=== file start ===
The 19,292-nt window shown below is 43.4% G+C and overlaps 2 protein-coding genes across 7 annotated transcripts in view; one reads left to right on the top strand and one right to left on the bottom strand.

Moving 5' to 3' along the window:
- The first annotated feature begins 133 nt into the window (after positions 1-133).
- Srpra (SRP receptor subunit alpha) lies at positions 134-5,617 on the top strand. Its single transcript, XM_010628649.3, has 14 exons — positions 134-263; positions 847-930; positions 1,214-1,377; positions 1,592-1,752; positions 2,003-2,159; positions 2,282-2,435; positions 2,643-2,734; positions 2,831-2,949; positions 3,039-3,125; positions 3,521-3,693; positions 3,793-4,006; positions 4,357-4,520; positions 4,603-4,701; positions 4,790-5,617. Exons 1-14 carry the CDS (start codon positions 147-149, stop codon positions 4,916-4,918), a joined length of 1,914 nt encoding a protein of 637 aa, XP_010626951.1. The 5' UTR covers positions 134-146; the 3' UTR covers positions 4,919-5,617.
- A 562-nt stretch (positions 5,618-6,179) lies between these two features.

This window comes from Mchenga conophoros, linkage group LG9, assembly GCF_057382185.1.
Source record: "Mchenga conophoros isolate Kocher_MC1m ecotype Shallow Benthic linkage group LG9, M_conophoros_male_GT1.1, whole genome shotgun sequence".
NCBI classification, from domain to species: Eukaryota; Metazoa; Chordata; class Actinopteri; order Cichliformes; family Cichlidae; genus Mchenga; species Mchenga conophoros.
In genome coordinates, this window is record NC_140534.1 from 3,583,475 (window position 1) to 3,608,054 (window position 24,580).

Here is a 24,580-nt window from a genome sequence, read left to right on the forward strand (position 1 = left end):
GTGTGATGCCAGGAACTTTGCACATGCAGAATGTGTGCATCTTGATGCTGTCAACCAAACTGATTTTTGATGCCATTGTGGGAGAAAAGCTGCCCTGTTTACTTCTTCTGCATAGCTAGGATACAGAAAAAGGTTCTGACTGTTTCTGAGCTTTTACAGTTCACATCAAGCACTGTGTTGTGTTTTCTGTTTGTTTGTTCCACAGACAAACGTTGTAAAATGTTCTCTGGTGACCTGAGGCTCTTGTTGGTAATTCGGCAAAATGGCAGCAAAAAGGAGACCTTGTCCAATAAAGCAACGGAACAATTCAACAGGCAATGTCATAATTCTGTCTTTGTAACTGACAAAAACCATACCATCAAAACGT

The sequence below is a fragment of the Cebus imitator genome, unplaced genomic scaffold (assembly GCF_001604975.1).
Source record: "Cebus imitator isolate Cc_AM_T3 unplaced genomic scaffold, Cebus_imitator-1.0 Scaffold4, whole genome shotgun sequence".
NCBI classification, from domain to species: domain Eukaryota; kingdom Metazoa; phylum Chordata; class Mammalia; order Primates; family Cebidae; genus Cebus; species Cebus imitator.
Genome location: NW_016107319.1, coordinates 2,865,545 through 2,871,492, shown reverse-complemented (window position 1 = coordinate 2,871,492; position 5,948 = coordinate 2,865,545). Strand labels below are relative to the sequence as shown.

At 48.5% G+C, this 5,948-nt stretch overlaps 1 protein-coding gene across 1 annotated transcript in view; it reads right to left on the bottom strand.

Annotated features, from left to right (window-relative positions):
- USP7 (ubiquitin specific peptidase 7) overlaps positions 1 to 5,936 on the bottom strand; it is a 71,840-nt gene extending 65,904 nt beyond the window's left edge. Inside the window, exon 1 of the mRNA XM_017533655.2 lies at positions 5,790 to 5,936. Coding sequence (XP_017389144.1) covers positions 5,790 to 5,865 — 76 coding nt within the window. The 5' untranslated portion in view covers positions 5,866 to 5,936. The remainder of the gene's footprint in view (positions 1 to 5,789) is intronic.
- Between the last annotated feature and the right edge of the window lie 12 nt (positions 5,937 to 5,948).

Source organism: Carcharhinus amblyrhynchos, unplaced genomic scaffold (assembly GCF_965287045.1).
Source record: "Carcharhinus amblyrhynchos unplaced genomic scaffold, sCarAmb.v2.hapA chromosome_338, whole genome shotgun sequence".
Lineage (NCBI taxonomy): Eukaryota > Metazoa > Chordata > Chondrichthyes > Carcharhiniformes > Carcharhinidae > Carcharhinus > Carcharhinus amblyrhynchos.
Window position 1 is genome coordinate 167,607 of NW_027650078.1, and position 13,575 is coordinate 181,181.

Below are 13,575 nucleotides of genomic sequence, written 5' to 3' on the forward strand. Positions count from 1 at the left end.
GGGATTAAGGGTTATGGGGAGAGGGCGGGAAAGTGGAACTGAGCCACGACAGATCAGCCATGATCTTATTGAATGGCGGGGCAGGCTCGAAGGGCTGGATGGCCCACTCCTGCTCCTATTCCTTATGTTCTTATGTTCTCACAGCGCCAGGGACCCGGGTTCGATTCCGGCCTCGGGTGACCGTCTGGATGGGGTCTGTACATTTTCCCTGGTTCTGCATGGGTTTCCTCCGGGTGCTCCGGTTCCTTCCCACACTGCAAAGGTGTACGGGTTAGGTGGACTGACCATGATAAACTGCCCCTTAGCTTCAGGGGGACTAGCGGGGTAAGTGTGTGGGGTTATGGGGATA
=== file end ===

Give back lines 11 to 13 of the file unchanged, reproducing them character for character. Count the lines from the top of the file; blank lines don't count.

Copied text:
GTGTGATGCCAGGAACTTTGCACATGCAGAATGTGTGCATCTTGATGCTGTCAACCAAACTGATTTTTGATGCCATTGTGGGAGAAAAGCTGCCCTGTTTACTTCTTCTGCATAGCTAGGATACAGAAAAAGGTTCTGACTGTTTCTGAGCTTTTACAGTTCACATCAAGCACTGTGTTGTGTTTTCTGTTTGTTTGTTCCACAGACAAACGTTGTAAAATGTTCTCTGGTGACCTGAGGCTCTTGTTGGTAATTCGGCAAAATGGCAGCAAAAAGGAGACCTTGTCCAATAAAGCAACGGAACAATTCAACAGGCAATGTCATAATTCTGTCTTTGTAACTGACAAAAACCATACCATCAAAACGT

The sequence below is a fragment of the Cebus imitator genome, unplaced genomic scaffold (assembly GCF_001604975.1).
Source record: "Cebus imitator isolate Cc_AM_T3 unplaced genomic scaffold, Cebus_imitator-1.0 Scaffold4, whole genome shotgun sequence".